At the cavernous Albert Heijn XL in Osdorp, on the western fringe of Amsterdam, manager Cantor Barten discusses how the store is now selling more high-margin fresh produce, readymade meals and own-label products. The latter category, for example, grew by 35% across the chain’s stores last year. As lunch approaches, a chef at the “Grill & Steak” station prepares a demonstration at a counter that resembles a TV cooking show. The smells waft through the shop, enticing shoppers to pick up the individually wrapped cuts of meat, condiments and vegetables strategically stationed nearby. To pay for their purchases, around 40% of these customers use self-scan checkout lanes, which need only one person to supervise every five machines, Barten adds.
Meanwhile, on the Damrak, in the centre of the Dutch capital, an AH To Go is doing brisk business among the throng of locals and tourists. As small as 40 square metres — the largest XL store is as much as 4,000 square metres — these convenience stores are “easy to open and to manage,” notes Ross. There’s another reason why Ahold is accelerating the rollout of the format, according to Dick Boer, COO of Ahold’s European unit: these stores “can ask for a bottle of water at €1.50 instead of 17 cents” at a traditional supermarket.
Finally, in IJburg, an affluent neighbourhood on recently reclaimed land east of the city, Edwin van de Nadort, an 18-year Albert Heijn veteran, praises the new, highly automated supply chain system, which allows him to spend more time on the shop floor with customers rather than in the stockroom, manually monitoring and replenishing inventories. According to Chris Dik, CFO of Ahold’s European unit, the new order and replenishment system is saving the chain €42m a year.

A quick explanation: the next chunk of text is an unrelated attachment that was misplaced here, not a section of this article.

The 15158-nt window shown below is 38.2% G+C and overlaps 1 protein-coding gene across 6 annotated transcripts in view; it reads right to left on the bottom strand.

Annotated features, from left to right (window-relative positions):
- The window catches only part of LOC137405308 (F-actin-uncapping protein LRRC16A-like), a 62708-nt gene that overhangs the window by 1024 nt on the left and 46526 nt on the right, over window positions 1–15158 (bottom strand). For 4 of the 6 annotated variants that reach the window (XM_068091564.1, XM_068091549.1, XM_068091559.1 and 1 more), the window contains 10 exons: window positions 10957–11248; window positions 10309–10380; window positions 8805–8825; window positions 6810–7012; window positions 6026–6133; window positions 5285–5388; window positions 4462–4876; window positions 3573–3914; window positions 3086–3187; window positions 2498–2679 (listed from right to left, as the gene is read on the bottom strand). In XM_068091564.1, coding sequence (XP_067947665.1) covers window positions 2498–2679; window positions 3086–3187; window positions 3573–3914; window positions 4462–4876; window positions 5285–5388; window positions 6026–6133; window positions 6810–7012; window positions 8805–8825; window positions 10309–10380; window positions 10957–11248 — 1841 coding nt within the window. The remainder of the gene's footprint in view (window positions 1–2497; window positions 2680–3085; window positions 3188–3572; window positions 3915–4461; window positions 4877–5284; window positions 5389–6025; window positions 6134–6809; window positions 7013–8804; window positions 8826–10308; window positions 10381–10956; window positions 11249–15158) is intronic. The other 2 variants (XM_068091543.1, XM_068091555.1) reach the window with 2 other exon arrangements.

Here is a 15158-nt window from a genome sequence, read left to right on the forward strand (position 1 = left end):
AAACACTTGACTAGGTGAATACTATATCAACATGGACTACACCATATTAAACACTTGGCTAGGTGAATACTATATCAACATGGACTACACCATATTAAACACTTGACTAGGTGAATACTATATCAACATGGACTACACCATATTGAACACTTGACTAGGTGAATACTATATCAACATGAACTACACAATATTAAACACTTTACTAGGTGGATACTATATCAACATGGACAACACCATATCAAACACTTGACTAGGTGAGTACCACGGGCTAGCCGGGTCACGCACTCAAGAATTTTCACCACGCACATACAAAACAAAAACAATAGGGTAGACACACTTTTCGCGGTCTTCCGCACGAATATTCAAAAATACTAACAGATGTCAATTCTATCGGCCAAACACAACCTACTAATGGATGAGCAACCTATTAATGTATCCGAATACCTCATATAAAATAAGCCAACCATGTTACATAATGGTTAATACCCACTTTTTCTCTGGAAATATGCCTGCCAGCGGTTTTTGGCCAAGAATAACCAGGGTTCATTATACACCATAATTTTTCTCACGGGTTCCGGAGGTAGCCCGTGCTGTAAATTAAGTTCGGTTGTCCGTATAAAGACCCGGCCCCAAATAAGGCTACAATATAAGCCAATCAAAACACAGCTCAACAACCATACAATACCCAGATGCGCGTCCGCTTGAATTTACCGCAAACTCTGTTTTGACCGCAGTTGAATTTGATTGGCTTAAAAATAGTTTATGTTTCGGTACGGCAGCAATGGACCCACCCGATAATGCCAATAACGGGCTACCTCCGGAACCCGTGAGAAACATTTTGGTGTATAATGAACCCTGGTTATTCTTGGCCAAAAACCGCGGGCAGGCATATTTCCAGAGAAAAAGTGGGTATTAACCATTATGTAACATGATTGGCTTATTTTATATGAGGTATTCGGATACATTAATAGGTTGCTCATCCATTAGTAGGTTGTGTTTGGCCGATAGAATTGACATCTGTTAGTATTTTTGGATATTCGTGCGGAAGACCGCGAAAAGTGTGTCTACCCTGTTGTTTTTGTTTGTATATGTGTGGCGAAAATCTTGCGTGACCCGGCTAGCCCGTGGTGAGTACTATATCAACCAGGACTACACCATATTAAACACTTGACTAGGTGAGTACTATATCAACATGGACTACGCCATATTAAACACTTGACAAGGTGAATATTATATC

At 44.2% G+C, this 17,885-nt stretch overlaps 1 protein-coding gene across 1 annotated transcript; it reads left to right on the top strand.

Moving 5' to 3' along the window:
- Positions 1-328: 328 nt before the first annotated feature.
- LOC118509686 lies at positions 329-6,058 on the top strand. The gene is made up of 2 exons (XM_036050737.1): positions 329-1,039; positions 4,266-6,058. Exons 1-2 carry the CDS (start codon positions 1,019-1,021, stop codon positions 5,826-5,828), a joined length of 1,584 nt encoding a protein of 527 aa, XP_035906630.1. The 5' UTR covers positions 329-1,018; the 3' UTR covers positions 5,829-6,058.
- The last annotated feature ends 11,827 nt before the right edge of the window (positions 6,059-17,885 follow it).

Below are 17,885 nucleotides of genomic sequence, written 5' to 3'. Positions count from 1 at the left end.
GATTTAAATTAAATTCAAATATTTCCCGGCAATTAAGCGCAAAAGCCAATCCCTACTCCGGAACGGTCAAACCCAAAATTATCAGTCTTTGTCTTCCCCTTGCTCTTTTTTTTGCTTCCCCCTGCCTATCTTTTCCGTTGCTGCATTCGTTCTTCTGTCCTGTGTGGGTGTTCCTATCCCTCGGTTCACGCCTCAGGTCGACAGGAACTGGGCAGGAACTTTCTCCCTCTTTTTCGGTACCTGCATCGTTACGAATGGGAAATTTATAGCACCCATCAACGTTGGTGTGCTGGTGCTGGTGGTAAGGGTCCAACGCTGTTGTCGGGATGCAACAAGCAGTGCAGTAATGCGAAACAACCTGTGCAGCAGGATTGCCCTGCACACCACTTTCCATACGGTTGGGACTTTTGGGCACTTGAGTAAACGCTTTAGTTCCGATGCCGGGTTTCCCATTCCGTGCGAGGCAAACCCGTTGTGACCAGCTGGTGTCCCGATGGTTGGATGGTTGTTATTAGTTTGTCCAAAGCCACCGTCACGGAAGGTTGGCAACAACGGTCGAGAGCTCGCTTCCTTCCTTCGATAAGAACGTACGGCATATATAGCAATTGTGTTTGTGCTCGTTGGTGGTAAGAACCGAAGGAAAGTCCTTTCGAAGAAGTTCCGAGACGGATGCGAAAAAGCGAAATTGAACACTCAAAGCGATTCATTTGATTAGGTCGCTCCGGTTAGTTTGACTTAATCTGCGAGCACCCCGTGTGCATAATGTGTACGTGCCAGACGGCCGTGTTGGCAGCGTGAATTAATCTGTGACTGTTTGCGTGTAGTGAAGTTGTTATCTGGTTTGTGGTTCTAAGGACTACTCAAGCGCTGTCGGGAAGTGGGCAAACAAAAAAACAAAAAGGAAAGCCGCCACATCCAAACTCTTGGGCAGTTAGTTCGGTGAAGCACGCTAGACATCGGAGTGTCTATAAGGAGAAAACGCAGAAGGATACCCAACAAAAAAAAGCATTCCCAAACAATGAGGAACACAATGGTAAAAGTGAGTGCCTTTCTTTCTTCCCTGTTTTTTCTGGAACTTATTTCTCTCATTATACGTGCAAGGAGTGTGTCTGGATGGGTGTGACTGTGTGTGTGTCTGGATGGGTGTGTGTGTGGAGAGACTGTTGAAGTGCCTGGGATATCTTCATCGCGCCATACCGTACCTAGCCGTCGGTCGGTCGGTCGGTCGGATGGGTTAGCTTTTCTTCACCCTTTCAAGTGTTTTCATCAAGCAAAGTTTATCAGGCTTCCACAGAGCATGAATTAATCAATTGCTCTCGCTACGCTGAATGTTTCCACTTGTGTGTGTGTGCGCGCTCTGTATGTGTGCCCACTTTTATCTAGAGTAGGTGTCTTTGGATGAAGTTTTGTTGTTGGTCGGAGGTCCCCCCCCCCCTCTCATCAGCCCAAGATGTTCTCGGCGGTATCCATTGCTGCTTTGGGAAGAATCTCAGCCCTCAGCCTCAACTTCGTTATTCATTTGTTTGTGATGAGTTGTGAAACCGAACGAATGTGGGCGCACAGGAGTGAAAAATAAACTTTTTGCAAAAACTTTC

With profits, sales and margins at the chain all falling as recently as 2003, Albert Heijn is now reaping the rewards of its repositioning. Last year, operating income grew 40%, on a 12% rise in sales. The business is “clearly flying,” says Fernand de Boer, senior equity analyst at Petercam in Amsterdam. The ascent is continuing this year, with identical-store sales — a key indicator of organic growth — up 11% in the first quarter, compared with 9% over the same period last year.
Though most retail observers applaud Ahold for the deft turnaround of its Dutch business, some, like Richard Withagen, an analyst at SNS Securities in Amsterdam, note that a lack of meaningful competition also helped. When Albert Heijn tried to jumpstart sales by launching a price war in 2003 the number-two player was Laurus, with 20% market share. With its own problems of over-expansion and outdated stores, Laurus struggled to respond to the price cuts, leaving it a shadow of its former self today. For its part, Schuitema — despite Ahold’s majority control — also struggled with sluggish sales and low profits. While CVC, the buyer of Ahold’s controlling stake in Schuitema, is “not stupid,” in the words of Petercam’s de Boer, he is nonetheless “puzzled” by the structure of the deal, given the amount of work necessary to turn around the chain. As its weaker competition regroups, “there are hardly any clouds on the horizon” for Albert Heijn, he concludes.